Use this URL to cite or link to this record in EThOS: https://ethos.bl.uk/OrderDetails.do?uin=uk.bl.ethos.762845
Title: A dual isotope approach to the study of nitrogen cycling in shelf seas
Author: Preece, Calum George
ISNI:       0000 0004 7659 0895
Awarding Body: University of Liverpool
Current Institution: University of Liverpool
Date of Award: 2018
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Abstract:
Shelf seas are highly productive and economically important regions of our ocean, and therefore play a significant role in the global ocean carbon cycle. While accounting for only 8% of the ocean surface area they support between 15 and 30% of global ocean primary productivity (Wollast 1998) and are responsible for up to 40% of global ocean carbon sequestration (Muller-Karger et al. 2005). Their productivity is thought to be sustained through dynamic physical mixing processes combined with the supply of both terrestrial and oceanic nutrients and internal regeneration of nutrients. However, the relative importance of these different nutrient pools is currently not clear. Nitrogen is often a key limiting nutrient for biological production within the open ocean and shelf seas and therefore has an important role in ocean biogeochemistry influencing the marine carbon and phosphorus cycles. The processes within the nitrogen cycle are complex. This study aims to identify the sources of nitrogen to the NW European shelf and to understand how nitrogen is cycled on the shelf. In this thesis, the nitrogen stable isotope composition the d15N and stable oxygen isotope (d18O) composition of dissolved nitrate has been used to quantitatively assess the relative magnitude and importance of the oceanic source of nitrate versus on shelf regeneration of nitrate in sustaining the on shelf nitrate pool that supports the high primary productivity in temperate shelf seas. In the Celtic Sea there was greater in-situ remineralisation of nitrate across the inner shelf during the summer (= 30 %) and autumn (= 60 %) in 2015 indicated by the decoupling of the d15NNO3 and d18ONO3 in bottom water with the introduction of isotopically light d18ONO3. The influence of riverine water was also greater at the inner shelf stations as evidenced by a mixing of riverine and oceanic isotope end-members. In contrast, the proportion of nitrate remineralised in-situ across the outer shelf region of the Celtic Sea during the summer and autumn period was lower (0 to 10 %), with an off shelf supply of nitrate being more important than previously thought. Across the Hebrides shelf a significant proportion (up to 94 %) of the nitrate was remineralised in-situ at the inner and middle shelf stations during autumn 2014. The shelf edge was influenced by the off shelf supply of nitrate and the inner shelf regions were influenced by the Scottish Coastal Current and greater in-situ remineralisation. The results of this study have provided the first assessment of the regeneration of nitrogen in the North West European shelf seas using the stable isotopes of nitrate. This has improved the knowledge of nitrogen cycling on the shelf and identified the magnitude of the sources of nitrogen to the shelf over an annual cycle. These results have significant implications for the efficiency of shelf sea carbon pump and the method of subsequent carbon export from shelf seas.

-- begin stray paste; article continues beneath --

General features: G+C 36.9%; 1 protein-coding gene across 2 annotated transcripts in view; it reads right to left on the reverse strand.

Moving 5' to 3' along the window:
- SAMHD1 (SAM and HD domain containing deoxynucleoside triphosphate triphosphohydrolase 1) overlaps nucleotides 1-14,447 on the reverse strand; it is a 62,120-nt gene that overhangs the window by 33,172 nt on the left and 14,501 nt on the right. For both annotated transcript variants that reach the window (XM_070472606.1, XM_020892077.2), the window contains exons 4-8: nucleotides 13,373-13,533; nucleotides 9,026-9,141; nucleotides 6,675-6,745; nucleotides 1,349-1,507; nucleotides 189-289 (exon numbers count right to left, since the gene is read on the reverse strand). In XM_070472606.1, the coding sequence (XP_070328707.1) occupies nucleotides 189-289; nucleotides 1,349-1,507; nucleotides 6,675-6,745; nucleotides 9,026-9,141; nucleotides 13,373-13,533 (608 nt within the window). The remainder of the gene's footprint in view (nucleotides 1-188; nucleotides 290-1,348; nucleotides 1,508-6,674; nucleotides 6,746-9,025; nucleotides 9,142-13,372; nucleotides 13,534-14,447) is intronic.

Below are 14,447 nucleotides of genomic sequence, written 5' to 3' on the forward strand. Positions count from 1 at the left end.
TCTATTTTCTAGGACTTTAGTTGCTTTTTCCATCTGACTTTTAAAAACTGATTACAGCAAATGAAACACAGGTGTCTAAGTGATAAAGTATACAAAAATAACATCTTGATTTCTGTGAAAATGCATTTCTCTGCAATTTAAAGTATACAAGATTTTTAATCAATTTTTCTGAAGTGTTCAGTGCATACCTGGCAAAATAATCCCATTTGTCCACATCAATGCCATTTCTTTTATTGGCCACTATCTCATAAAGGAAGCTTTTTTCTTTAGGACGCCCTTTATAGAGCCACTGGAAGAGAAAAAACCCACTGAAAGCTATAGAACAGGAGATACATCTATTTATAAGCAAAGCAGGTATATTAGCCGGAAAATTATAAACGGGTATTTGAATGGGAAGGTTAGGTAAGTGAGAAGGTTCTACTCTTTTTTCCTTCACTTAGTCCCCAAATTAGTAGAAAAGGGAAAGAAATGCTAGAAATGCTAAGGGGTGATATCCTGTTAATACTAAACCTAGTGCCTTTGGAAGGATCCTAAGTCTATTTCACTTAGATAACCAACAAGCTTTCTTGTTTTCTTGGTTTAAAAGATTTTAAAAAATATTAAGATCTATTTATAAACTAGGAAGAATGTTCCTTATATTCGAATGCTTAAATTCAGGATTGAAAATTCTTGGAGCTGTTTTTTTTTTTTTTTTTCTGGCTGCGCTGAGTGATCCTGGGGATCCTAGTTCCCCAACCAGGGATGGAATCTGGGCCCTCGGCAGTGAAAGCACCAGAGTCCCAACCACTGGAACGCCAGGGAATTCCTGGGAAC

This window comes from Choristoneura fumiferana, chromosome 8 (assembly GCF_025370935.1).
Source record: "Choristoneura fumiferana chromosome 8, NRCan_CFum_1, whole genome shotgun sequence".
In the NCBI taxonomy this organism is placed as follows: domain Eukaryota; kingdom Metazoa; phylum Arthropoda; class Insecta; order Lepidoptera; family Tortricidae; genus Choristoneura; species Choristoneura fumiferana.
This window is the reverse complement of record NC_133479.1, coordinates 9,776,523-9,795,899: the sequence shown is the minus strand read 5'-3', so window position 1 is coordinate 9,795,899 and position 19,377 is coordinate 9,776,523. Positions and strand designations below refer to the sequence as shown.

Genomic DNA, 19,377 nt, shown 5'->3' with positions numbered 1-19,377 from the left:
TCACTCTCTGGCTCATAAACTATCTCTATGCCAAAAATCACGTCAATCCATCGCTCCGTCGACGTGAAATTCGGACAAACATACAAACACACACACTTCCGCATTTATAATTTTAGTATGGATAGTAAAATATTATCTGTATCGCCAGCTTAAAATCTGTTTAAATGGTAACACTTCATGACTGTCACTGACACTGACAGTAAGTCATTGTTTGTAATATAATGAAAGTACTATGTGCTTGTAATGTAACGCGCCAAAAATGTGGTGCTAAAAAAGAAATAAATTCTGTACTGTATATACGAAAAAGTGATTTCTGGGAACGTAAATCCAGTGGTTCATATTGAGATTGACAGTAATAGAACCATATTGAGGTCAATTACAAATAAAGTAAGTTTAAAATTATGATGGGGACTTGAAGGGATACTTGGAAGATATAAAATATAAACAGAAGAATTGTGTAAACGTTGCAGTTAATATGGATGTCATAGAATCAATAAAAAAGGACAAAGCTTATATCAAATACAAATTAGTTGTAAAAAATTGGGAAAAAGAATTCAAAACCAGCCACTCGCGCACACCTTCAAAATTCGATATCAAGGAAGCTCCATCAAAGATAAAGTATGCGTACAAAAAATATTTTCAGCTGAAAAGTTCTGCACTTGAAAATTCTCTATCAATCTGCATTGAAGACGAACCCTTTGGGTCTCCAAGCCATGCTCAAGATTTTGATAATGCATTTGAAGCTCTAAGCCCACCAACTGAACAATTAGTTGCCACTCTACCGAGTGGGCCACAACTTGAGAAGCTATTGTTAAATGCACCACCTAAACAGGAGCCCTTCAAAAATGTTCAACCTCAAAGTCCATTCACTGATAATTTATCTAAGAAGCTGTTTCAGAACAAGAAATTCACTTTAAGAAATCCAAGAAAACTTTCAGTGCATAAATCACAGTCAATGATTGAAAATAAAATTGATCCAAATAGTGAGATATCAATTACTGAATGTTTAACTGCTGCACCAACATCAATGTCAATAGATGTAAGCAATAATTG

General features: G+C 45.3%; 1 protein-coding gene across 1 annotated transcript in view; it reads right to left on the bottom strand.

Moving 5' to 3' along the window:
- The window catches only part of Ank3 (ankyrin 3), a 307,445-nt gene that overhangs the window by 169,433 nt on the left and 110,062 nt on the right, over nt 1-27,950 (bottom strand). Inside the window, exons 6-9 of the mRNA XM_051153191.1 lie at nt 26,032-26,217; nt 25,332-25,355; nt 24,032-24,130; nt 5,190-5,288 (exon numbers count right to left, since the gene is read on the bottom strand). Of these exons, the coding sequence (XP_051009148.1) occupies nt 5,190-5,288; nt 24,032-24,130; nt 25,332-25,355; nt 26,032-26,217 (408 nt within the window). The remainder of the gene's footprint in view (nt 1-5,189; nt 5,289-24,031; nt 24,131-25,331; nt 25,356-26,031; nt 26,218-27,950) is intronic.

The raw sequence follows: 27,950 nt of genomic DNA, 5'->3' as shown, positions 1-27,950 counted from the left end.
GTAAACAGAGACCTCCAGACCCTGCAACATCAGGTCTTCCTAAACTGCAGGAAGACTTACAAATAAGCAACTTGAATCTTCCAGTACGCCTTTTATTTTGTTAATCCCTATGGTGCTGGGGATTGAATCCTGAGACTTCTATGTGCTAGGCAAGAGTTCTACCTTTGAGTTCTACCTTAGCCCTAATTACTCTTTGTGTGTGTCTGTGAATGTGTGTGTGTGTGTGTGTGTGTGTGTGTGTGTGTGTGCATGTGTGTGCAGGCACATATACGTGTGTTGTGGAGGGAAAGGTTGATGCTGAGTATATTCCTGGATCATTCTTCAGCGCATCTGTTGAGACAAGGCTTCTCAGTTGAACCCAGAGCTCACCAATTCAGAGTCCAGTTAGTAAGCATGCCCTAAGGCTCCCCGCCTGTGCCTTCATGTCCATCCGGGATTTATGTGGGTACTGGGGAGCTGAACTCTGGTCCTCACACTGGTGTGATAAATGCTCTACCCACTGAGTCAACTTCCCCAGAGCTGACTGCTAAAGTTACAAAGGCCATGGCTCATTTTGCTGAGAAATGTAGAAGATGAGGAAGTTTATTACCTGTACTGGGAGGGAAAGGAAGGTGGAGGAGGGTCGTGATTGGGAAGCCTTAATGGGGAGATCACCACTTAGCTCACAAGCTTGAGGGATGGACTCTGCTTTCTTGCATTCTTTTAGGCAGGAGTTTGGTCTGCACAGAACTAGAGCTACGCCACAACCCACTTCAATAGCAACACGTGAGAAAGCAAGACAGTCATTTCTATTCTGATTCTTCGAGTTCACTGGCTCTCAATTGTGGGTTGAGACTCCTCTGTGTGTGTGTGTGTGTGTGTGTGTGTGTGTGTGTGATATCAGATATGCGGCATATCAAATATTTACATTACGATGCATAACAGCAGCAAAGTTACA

Supervisor: Mahaffey, Claire ; Sharples, Jonathan Sponsor: Not available
Qualification Name: Thesis (Ph.D.) Qualification Level: Doctoral
EThOS ID: uk.bl.ethos.762845  DOI:
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